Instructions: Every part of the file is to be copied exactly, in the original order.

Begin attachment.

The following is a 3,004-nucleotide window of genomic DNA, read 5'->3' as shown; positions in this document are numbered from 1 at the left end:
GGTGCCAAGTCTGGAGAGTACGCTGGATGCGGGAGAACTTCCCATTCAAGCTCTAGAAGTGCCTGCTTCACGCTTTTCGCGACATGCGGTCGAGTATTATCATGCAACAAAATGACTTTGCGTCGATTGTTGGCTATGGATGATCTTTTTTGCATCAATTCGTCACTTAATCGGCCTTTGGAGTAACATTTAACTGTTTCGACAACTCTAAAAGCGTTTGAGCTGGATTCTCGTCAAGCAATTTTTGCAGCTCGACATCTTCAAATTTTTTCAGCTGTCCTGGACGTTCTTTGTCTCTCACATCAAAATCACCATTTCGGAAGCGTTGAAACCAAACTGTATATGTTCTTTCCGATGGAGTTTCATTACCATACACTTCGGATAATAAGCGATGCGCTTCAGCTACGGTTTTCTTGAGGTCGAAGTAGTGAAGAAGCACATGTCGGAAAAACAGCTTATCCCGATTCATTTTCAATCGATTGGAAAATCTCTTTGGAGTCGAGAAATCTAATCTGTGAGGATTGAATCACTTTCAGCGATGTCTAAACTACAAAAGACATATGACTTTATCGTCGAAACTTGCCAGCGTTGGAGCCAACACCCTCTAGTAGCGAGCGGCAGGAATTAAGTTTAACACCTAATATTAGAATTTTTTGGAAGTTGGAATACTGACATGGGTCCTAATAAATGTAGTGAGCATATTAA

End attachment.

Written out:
The following is a 3,004-nucleotide window of genomic DNA, read 5'->3' as shown; positions in this document are numbered from 1 at the left end:
GGTGCCAAGTCTGGAGAGTACGCTGGATGCGGGAGAACTTCCCATTCAAGCTCTAGAAGTGCCTGCTTCACGCTTTTCGCGACATGCGGTCGAGTATTATCATGCAACAAAATGACTTTGCGTCGATTGTTGGCTATGGATGATCTTTTTTGCATCAATTCGTCACTTAATCGGCCTTTGGAGTAACATTTAACTGTTTCGACAACTCTAAAAGCGTTTGAGCTGGATTCTCGTCAAGCAATTTTTGCAGCTCGACATCTTCAAATTTTTTCAGCTGTCCTGGACGTTCTTTGTCTCTCACATCAAAATCACCATTTCGGAAGCGTTGAAACCAAACTGTATATGTTCTTTCCGATGGAGTTTCATTACCATACACTTCGGATAATAAGCGATGCGCTTCAGCTACGGTTTTCTTGAGGTCGAAGTAGTGAAGAAGCACATGTCGGAAAAACAGCTTATCCCGATTCATTTTCAATCGATTGGAAAATCTCTTTGGAGTCGAGAAATCTAATCTGTGAGGATTGAATCACTTTCAGCGATGTCTAAACTACAAAAGACATATGACTTTATCGTCGAAACTTGCCAGCGTTGGAGCCAACACCCTCTAGTAGCGAGCGGCAGGAATTAAGTTTAACACCTAATATTAGAATTTTTTGGAAGTTGGAATACTGACATGGGTCCTAATAAATGTAGTGAGCATATTAA